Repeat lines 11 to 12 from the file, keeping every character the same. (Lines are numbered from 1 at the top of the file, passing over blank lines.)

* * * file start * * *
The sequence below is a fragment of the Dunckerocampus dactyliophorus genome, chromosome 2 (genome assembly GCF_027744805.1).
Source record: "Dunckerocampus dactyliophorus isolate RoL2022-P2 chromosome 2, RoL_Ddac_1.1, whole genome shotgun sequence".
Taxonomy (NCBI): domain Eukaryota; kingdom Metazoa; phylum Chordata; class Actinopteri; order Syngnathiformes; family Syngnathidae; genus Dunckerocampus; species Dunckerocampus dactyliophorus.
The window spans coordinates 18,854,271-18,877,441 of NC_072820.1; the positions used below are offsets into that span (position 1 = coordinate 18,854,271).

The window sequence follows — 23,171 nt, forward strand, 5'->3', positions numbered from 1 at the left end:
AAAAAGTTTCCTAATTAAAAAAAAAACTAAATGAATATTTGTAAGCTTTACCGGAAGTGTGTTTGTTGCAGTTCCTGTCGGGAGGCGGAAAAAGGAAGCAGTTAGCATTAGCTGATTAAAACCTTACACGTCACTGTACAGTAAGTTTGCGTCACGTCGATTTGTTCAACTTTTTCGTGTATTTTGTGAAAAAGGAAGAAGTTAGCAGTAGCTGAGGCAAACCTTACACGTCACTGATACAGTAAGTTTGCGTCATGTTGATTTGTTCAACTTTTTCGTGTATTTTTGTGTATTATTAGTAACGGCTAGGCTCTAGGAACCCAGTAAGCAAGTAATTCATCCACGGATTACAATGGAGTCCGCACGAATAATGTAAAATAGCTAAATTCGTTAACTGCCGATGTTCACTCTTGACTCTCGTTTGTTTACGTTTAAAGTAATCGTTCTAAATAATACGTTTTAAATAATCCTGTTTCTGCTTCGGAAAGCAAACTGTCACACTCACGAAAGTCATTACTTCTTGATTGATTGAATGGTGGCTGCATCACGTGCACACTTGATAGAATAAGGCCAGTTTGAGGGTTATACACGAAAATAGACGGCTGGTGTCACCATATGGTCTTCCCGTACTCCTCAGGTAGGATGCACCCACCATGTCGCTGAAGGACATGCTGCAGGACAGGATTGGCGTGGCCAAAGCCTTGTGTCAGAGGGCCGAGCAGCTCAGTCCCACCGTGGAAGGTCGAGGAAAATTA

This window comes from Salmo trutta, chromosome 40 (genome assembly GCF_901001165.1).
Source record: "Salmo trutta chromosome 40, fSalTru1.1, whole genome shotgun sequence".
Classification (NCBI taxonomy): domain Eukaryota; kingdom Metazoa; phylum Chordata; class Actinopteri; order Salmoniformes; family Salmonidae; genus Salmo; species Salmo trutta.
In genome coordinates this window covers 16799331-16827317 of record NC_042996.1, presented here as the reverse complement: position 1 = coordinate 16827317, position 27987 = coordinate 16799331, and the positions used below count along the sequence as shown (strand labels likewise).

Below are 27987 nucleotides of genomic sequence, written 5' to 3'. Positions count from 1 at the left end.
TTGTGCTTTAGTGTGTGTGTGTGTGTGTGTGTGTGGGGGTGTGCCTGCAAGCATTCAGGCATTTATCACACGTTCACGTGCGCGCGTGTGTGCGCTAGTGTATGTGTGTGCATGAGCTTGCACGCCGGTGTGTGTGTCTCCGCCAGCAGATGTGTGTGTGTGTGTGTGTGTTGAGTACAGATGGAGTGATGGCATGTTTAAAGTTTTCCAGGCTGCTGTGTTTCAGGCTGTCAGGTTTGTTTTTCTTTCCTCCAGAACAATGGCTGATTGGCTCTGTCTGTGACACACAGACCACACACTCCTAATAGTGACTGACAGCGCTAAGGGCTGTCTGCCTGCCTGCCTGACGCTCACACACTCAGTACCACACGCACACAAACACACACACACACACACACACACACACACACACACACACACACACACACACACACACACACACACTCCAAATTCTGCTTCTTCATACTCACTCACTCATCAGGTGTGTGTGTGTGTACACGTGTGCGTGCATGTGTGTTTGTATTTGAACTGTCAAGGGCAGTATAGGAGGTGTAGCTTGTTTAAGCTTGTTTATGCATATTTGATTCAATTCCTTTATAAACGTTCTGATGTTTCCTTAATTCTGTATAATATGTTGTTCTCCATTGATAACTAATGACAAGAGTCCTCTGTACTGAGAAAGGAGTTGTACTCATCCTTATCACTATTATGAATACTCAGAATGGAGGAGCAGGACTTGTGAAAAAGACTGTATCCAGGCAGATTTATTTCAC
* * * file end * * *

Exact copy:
Below are 27987 nucleotides of genomic sequence, written 5' to 3'. Positions count from 1 at the left end.
TTGTGCTTTAGTGTGTGTGTGTGTGTGTGTGTGTGGGGGTGTGCCTGCAAGCATTCAGGCATTTATCACACGTTCACGTGCGCGCGTGTGTGCGCTAGTGTATGTGTGTGCATGAGCTTGCACGCCGGTGTGTGTGTCTCCGCCAGCAGATGTGTGTGTGTGTGTGTGTGTTGAGTACAGATGGAGTGATGGCATGTTTAAAGTTTTCCAGGCTGCTGTGTTTCAGGCTGTCAGGTTTGTTTTTCTTTCCTCCAGAACAATGGCTGATTGGCTCTGTCTGTGACACACAGACCACACACTCCTAATAGTGACTGACAGCGCTAAGGGCTGTCTGCCTGCCTGCCTGACGCTCACACACTCAGTACCACACGCACACAAACACACACACACACACACACACACACACACACACACACACACACACACACACACACACACACACACTCCAAATTCTGCTTCTTCATACTCACTCACTCATCAGGTGTGTGTGTGTGTACACGTGTGCGTGCATGTGTGTTTGTATTTGAACTGTCAAGGGCAGTATAGGAGGTGTAGCTTGTTTAAGCTTGTTTATGCATATTTGATTCAATTCCTTTATAAACGTTCTGATGTTTCCTTAATTCTGTATAATATGTTGTTCTCCATTGATAACTAATGACAAGAGTCCTCTGTACTGAGAAAGGAGTTGTACTCATCCTTATCACTATTATGAATACTCAGAATGGAGGAGCAGGACTTGTGAAAAAGACTGTATCCAGGCAGATTTATTTCAC